Papier-Mâché on Verge of Extinction in Kashmir

I am sure atleast once in your lifetime you have been asked this question – “If you are a beach person or a mountain lover?” Some of us may find it difficult to choose one, but for me, I could answer it in a heartbeat. I am a diehard fan of mountains! My love for mountains started at a very early age of nine when I first visited Kashmir in the Year 2005. Till today I feel grateful for that opportunity. No doubt, I immediately fell in love with the lush-green valley, the Mughal Gardens, Pari Mahal, Gulmarg, Sonamarg, Pahalgam and Aru. But what I loved the most was boating on the Dal lake. The whole experience of Nehru Garden, the floating kitchen Garden and shopping while rowing was exhilarating for me. It was during this trip that I was introduced to the beautiful art of Papier-mâché which is also known to the locals as ‘Kari Munaqqash’ or ‘Kari Qalamdani’. I was stunned by the elegance and gracefulness of this art form. I couldn’t get my hands fast enough on these beautifully crafted objects. Since then Papier-mâché has adorned the walls of my living room.

Papier mâché art form in Kashmir is staring at oblivion. Artisans say they cannot sustain for long on the prevailing low wages in the industry and hence, youngsters are not willing to learn the art.

Hindustan Times
Kashmiri artisans who produce unique Christmas decorations stare at oblivion | Photo By Waseem Andrabi

The origin of Papier-mâché can be traced back to Han dynasty of China which is also known for inventing paper. They used Papier-mâché to make helmets and pot lids. Eventually the interest in the art form spread to Japan and Persia, where it was used to make decorative items such as carnival masks, Halloween decorations and objects like toys, tables, chairs, jewelry boxes, etc. Papier-mâché contains long culture lineage of Kashmir within its rich history. In fact, the rise of the art form is closely linked with the emergence of Islam in the valley. It is said to have been brought to Kashmir by the eighth Sultan of Kashmir, Sultan Zain-ul-Abidin, from Samarkand in the fifteenth century. However, the people of Kashmir associate it with Mir Sayyid Ali Hamadani of Iran. It is believed that that he brought to Kashmir 700 craftsmen from Iran, who taught the local Kashmiris the art of Papier-mâché along with carpet making, woodwork and most of the handicraft work that continues to be practiced in the Valley till date. The interiors of the Shah Hamdan mosque which is situated on the banks of Jhelum River in Srinagar, represent a beautiful depiction of the same.

The process of Papier-mâché craft making involves two types of artists- the Sakhtasaz who are responsible for making the basic structure of the craft and the Naqqashi artists are responsible for drawing the designs on the surface and polishing the craft. Almost every household in the locality of areas like Kupwara, Baramula, Badgam and Anantnag has their own Karkhanas wherein every family member including women is involved in the making process. Most of the women are involved in polishing and smoothening of the craft which is called Pishlawyun. Although Papier-mâché is considered to be a family occupation, passed from generation to generation, many artists take it up because of their interest in Papier-mâché; others practice it because of lack of other economic opportunities.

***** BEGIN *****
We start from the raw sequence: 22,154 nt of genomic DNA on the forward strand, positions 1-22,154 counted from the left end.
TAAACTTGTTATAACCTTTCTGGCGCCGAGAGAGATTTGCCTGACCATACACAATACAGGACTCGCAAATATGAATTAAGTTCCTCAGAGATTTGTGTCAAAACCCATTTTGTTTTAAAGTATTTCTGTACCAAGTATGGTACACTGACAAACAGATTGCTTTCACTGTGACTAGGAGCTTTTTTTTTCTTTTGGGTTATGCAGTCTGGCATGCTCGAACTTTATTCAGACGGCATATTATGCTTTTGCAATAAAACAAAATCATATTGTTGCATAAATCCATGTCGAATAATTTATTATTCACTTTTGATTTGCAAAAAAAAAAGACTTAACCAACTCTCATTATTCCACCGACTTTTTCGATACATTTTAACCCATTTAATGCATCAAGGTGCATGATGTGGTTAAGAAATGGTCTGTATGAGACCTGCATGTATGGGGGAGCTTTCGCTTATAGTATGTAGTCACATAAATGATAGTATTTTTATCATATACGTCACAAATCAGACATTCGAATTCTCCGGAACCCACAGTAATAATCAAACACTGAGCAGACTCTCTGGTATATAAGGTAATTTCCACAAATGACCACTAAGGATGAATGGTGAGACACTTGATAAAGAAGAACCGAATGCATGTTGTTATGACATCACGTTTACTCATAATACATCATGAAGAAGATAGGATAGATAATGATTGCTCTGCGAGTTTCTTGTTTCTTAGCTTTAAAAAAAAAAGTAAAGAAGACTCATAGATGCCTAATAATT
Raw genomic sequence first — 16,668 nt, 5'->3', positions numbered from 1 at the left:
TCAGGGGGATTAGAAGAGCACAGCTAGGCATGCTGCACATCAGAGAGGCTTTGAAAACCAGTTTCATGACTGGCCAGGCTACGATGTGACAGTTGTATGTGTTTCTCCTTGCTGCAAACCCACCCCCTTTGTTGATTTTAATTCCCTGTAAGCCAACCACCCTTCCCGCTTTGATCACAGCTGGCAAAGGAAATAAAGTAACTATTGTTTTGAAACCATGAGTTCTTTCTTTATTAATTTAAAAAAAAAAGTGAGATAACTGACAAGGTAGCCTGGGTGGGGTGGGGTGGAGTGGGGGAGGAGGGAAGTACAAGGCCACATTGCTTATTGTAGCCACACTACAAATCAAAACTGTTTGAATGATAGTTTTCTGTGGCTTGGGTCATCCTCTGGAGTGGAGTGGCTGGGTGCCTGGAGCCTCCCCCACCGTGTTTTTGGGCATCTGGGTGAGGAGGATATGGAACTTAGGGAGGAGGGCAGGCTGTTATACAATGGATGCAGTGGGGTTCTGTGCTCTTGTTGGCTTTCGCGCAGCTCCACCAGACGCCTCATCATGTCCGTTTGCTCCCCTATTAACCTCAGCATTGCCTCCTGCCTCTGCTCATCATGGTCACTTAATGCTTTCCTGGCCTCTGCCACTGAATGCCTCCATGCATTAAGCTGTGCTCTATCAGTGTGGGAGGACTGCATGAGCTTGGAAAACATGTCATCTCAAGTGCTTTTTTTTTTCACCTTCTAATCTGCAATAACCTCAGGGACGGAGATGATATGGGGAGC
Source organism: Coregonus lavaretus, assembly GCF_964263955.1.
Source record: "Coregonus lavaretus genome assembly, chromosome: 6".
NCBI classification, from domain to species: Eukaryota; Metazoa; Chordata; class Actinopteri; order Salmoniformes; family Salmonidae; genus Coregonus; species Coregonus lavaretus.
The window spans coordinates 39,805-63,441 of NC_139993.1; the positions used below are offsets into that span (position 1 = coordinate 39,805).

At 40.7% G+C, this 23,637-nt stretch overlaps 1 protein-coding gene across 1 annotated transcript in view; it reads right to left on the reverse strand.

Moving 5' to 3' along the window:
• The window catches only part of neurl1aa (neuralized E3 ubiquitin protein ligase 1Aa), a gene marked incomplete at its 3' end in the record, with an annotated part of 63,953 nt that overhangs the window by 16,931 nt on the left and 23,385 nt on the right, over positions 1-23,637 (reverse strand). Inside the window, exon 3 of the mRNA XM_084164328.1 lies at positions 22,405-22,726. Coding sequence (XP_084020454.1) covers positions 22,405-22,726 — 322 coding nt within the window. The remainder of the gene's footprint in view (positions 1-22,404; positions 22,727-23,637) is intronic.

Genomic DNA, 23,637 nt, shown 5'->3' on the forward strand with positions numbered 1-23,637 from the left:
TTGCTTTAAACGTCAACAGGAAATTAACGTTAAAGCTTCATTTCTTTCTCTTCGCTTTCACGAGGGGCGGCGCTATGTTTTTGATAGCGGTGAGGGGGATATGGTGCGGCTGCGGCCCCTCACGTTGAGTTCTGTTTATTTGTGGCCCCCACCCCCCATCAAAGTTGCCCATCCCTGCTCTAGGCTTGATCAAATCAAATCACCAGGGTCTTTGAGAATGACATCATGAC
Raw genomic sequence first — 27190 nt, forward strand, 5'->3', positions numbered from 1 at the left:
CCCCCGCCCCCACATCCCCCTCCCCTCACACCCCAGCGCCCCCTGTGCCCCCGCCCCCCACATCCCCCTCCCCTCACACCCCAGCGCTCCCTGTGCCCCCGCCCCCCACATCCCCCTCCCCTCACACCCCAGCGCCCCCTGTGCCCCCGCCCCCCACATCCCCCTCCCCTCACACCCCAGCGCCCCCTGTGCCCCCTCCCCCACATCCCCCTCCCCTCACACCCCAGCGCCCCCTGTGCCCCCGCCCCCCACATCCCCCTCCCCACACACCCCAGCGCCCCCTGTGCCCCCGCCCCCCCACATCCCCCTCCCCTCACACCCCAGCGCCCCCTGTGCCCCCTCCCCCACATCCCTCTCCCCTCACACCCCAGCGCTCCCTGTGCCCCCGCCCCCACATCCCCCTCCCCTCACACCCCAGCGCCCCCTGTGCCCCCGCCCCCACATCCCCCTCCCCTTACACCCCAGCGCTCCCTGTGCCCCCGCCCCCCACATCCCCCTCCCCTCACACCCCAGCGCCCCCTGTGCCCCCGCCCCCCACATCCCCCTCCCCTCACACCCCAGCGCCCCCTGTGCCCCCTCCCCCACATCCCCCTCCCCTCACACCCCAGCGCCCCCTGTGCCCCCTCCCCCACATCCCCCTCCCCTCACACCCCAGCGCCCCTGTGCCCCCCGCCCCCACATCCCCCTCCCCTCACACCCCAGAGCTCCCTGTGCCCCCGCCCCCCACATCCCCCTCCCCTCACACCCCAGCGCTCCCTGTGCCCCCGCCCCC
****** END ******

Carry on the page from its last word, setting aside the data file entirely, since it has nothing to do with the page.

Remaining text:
Some of the popular motifs of Kashmir’s Papier-mâché craft are Kaleen (carpet), Kashan (a carpet design named after a city in Iran), Jamavar (a type of shawl worn by the Kashmiris), Gul-andar-gul (flower upon flower, indicating the complexity of design), Gul-i-Hazara (a thousand flowers), Gul-e-Wilayat (foreign flowers), Bagaldar Chinar (a type of chinar leaf motif), and Gonder (a bunch) designs. With the increase in tourism in the valley, artists have been quick to incorporate themes like Kashmir’s flora and fauna and scenes from Indian villages which are quite popular with foreign tourists. Other common themes which form an important element in the formation of motifs are Mughal designs, Jungle themes, Philosophical themes, Historical episodes and religious stories of public interest and Poetic fantasies. The Papier-mâché paintings sometimes have verses from the Quran written in Arabic or Persian poetry written along the length of the hashiya. Artists have also started crafting functional products like bridal purses, stands for mobile phones, visting cards to stay afloat.

But to my disappointment, the online presence of the art form is at its minimum. For somebody who doesn’t reside in the valley; acquiring Papier-mâché crafts becomes extremely difficult and I end up relying on somebody visiting the valley or if I am very lucky maybe I find it in the handicrafts melas organized in big cities like Mumbai, Delhi, etc. Now that the world is moving at a very fast pace on digital platforms, it’s the right time for the artists to surf on this wave and make this art form more accessible to people like me. The steady decline in the number of artists who still practice traditional art forms is a worrying trend. Today art is a big industry in itself and with proper exposure and packaging, not only can this traditional art form get worldwide recognition but artisans will also have a greater income and better livelihood. However, due to constant shutdown of internet in the valley, implementing this wouldn’t be easy. I believe this is where it is necessary for the artisans and the government representatives to sit down and reach at collaborative solution and make the art form available to global audience on online platforms. I hope to see this traditional art flourishing in near future like any other art which in return will give immense prosperity to the artisans of Kashmir.

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